I had high hopes for this guy. I mean c’mon, how often do you get a panelist who’s not only an ex-member of the NUM but a Tory frontbencher as well? That’s like a member of Slayer jacking in the thrash metal to lay down some mortgage rock with Keane. Anyway, I thought that this fish-out-of-water background would be a rich seam to mine but alas, we never got beyond the spectacle of him not really knowing what was going on. It all hinged on 3.15pm and Cameron’s ‘crossing the Rubicon’ comments, a matter that McLoughlin appeared uniquely ill-equipped to deal with. First came evasion and then bluster, a development that was not lost on the ever-predatory Chris Bryant who swiftly moved in to badger him to death. That was it. He was done by half time and we have yet to see the man behind all the flapping. Maybe next time Patrick… Maybe…

Neil Wallis looked a damn sight better than he did the night before…

I caught Newsnight on Wednesday and was presented with a picture of what can only be described as a broken man. There was Wallis, slumped and knackered, awaiting the inevitability of his fate while Paxo circled lazily, toying with him before gorging on what remained of his blackened soul. Yet fast-forward 24 hours and what have we got? A surprisingly chipper Neil Wallis who would very much like us to know that the press have this all under control. Yup, all that phone hacking and whatnot, it was a bit sketchy but hey, at least we’re not MP’s so don’t you go worrying your sweet bippy. Nice try Neil, nice try… Now here’s a photo of him getting thoroughly Churched (see Fig. 1).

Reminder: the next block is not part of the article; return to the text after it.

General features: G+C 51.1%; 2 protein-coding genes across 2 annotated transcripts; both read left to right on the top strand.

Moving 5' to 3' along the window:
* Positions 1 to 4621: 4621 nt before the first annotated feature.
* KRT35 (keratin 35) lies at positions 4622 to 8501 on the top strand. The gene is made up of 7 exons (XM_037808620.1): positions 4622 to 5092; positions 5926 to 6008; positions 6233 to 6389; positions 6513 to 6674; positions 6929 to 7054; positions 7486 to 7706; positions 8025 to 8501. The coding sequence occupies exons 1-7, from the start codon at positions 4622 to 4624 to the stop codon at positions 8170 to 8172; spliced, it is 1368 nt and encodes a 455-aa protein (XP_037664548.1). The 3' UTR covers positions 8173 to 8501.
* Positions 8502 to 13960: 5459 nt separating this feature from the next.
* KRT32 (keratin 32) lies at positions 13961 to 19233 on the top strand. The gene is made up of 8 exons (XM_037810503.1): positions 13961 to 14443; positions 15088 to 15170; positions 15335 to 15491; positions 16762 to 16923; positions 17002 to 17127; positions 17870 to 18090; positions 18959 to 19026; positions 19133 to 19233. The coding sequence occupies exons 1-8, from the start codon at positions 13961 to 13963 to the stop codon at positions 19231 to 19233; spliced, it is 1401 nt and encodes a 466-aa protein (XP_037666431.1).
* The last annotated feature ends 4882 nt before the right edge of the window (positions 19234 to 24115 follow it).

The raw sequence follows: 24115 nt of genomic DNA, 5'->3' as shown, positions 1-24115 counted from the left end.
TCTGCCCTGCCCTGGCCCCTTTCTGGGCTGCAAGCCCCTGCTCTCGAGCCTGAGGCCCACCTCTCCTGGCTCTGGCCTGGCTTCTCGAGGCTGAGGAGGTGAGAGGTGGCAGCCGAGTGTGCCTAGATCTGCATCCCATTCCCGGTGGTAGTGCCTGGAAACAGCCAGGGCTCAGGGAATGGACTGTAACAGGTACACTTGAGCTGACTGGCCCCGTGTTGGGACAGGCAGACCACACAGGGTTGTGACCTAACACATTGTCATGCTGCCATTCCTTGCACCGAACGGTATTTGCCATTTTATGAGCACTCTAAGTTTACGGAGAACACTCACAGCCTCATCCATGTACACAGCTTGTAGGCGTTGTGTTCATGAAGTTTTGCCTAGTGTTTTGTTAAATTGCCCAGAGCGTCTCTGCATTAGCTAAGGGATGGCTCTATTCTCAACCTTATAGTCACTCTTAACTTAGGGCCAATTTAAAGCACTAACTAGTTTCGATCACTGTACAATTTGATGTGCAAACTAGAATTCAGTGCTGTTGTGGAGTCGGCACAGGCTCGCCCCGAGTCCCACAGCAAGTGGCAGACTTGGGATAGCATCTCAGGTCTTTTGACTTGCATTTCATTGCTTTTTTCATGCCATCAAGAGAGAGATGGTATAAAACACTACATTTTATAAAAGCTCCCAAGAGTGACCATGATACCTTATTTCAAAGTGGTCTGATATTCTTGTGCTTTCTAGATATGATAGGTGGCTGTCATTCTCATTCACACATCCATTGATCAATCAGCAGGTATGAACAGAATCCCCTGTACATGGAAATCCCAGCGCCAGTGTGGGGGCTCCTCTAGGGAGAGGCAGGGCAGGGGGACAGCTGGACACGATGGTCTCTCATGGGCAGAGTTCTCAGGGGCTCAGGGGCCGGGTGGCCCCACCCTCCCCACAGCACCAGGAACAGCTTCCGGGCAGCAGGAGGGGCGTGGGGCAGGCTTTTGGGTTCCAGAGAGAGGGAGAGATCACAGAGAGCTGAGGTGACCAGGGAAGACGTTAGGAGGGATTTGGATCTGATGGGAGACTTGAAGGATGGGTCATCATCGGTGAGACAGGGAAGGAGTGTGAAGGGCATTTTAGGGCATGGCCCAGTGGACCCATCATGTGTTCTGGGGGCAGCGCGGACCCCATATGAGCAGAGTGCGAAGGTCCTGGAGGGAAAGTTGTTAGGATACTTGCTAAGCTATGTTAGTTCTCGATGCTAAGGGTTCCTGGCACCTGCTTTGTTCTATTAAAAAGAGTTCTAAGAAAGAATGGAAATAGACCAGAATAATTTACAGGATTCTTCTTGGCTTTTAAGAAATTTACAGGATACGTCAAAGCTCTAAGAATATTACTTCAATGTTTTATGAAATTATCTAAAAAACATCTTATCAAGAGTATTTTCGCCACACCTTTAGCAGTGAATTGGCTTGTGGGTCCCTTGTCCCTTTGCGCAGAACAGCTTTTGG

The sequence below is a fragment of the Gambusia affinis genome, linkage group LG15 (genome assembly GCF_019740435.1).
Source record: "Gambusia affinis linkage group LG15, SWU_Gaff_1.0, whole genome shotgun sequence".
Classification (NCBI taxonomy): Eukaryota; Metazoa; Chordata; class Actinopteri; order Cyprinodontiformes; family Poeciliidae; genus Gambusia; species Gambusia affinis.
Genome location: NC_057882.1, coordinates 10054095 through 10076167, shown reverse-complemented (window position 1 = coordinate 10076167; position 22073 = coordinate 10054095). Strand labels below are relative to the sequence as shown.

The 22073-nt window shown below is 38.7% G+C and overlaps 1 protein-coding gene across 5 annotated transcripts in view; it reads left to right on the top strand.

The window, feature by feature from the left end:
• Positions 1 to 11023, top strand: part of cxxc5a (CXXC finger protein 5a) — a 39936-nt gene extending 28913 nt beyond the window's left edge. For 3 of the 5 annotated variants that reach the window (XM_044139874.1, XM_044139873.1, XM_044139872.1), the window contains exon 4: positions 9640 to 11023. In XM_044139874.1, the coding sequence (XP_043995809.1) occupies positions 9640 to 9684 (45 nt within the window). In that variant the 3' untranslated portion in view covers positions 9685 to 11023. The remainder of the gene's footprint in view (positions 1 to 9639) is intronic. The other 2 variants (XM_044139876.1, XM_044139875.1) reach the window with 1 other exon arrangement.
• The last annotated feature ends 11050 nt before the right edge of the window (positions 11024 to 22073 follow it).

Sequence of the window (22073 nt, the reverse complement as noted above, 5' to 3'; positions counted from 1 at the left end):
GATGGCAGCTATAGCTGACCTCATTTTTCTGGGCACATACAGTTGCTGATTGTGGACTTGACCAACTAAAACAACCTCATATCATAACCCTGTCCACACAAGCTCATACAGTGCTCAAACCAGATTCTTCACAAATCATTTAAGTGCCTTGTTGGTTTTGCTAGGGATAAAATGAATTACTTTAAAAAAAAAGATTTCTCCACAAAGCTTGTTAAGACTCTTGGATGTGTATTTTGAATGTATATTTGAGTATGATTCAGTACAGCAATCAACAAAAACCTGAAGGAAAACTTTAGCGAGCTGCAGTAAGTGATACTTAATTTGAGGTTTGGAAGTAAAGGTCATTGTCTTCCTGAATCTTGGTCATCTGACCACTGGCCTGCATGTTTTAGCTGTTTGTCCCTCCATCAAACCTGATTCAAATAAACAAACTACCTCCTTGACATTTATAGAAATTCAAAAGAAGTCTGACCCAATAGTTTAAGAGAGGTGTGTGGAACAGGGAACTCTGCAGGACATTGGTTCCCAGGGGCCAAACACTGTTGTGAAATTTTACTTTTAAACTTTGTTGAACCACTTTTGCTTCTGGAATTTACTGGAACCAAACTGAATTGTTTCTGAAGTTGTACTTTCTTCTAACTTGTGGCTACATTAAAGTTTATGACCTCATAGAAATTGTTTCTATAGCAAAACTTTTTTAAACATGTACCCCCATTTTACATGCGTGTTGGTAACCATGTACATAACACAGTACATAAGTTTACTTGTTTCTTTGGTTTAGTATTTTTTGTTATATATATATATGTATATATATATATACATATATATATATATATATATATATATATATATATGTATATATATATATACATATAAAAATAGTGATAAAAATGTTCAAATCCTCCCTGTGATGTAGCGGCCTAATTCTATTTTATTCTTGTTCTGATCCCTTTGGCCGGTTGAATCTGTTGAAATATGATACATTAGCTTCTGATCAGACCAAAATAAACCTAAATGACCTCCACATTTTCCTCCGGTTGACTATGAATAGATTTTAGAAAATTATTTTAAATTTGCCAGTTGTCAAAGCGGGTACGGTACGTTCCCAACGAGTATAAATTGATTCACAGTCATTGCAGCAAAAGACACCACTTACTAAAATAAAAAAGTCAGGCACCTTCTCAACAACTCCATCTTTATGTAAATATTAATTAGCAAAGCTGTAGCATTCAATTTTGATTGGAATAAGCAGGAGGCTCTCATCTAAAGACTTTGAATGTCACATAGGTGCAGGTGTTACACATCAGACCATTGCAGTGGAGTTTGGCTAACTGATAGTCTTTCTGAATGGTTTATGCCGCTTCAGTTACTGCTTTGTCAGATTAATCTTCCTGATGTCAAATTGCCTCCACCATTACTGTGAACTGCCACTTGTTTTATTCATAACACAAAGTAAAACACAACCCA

neil wallis charlotte church

I still love watching Chris Bryant…

Should I ever become unfeasibly rich, I would very much like to hire Chris Bryant for a year before purchasing several hundred square miles of tropical rainforest and releasing him in it with nothing more than a pair of Y-fronts. That sounds like the sort of treatment you’d reserve for your worst enemy but in this case you couldn’t be further from the truth. Why? Because there’s something about Bryant that makes me believe he’d thrive in a Darwinian battle of annihilation and that he’d soon come to treat his year in my pay as a liberation of sorts. Maybe it’s the way that those eyes are constantly scanning for weakness, maybe it’s the way he relentlessly chases every point, maybe it’s the way he views other panelists as if they were prey to be hunted, I’m not sure. Whatever it is though, it’s very compelling and adds that much-needed whiff of instinctual brutality to the QT mix, all of which scores points in my book.

Jenko is Intentionally Difficult…